The Basics of Contempt In Family Law Proceedings

If your spouse is refusing to follow any of the terms of a court order, whether that be a divorce decree, custody order, temporary order, or otherwise, he or she could potentially be held in contempt of court. Your ex may be held in contempt if a judge finds they consistently refused to follow court orders. In order to find a person in contempt, you must be able to prove by clear and convincing evidence the party (1) knew what was required of him/her; (2) her/she had the ability to comply; and (3) he/she willfully and knowingly refused to comply. This is a some what high burden to meet so it is advisable to retain a competent Divorce Lawyer in Utah to help you make your case and prepare for a contempt hearing. In addition to the standard set forth above, a court may also hold a person in contempt if they have intentionally deprived them self of the means of complying with the decree. For instance, if an ex spouse who is obligated to pay child support and alimony voluntarily quits their job to try and avoid their financial obligations, they would not be able to argue they no longer had the ability to comply and a judge would like still hold them in contempt.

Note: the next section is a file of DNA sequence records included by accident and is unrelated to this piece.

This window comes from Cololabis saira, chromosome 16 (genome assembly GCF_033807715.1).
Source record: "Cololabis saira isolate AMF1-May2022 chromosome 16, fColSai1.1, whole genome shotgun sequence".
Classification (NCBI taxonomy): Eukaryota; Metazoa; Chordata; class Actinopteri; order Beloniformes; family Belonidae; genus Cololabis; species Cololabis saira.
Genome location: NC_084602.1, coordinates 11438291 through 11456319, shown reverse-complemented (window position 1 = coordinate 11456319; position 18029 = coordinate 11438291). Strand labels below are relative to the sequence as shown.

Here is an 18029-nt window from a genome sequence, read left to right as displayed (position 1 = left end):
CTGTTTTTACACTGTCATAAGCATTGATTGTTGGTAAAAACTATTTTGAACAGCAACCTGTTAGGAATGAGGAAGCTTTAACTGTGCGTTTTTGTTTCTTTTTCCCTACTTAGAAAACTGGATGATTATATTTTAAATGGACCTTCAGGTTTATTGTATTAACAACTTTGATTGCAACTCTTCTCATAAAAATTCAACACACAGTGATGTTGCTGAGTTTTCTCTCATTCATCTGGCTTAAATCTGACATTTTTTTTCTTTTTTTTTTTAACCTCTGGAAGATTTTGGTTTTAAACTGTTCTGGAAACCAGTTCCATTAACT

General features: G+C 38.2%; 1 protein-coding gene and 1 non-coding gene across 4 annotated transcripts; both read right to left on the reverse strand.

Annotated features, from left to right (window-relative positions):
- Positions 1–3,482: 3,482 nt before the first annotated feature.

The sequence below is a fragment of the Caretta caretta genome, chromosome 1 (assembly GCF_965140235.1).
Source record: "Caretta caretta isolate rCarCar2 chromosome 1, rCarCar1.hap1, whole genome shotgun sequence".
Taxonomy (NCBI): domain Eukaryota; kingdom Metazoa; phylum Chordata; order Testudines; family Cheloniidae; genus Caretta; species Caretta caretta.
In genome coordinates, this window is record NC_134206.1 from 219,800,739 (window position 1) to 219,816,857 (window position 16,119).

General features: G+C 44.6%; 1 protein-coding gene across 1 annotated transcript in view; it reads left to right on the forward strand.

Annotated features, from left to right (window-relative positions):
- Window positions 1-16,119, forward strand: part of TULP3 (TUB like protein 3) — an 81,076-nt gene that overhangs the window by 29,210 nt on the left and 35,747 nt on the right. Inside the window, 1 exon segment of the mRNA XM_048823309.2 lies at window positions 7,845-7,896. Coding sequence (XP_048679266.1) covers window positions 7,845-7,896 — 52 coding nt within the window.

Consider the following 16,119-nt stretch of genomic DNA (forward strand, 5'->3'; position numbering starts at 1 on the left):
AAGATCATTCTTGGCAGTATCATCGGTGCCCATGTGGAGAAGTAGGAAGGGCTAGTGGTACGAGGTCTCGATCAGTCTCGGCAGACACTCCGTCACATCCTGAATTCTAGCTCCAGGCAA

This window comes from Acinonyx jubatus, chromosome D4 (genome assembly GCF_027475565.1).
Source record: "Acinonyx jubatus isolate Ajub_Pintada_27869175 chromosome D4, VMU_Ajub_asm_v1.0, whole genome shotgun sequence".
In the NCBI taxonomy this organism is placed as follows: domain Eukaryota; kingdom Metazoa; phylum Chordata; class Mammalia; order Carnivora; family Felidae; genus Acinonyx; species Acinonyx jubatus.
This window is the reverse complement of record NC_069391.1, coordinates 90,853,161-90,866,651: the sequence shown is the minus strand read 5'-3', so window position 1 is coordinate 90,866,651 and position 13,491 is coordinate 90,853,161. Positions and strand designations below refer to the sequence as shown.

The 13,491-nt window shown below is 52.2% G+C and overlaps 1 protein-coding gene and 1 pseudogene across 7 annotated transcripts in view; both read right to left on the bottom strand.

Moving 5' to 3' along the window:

Failure to Pay Child Support

Failing to pay child support is one common situation where one spouse may need to seek a contempt proceeding against an ex. If a person is ordered to a certain sum of child support and he or she has the ability to pay but refuses to do so, a contempt proceeding is justified. Court’s are particularly concerned with children’s benefits and do not have much sympathy for parents who refuse to meet their child support obligations. If a parent is held in contempt for failing to pay child support, a judge may order many different types of sanctions against the party including jail time, suspending their driver’s license, issuing a judgment for back child support owed and other financial damages to the aggrieved party. While there is no specific provision for attorney fees on contempt, financial damages may still be awarded.

How to Enforce your Decree

Whether it is a divorce decree or an order of custody, or any other family related court order, you can enforce the order if the other party is not in compliance. To hold your ex in contempt you will need to file a motion for order to show cause with supporting affidavits and a proposed order. Order to Show Cause proceedings can be difficult without legal representation. The Utah Court’s do not have an online system for this procedure like they do for uncontested divorce proceedings. Thus, it is highly advisable to have a Utah Family Law Attorney represent you in this process. We have a team of experienced lawyers ready to fight for your cause and can take on the most challenging contempt issues.

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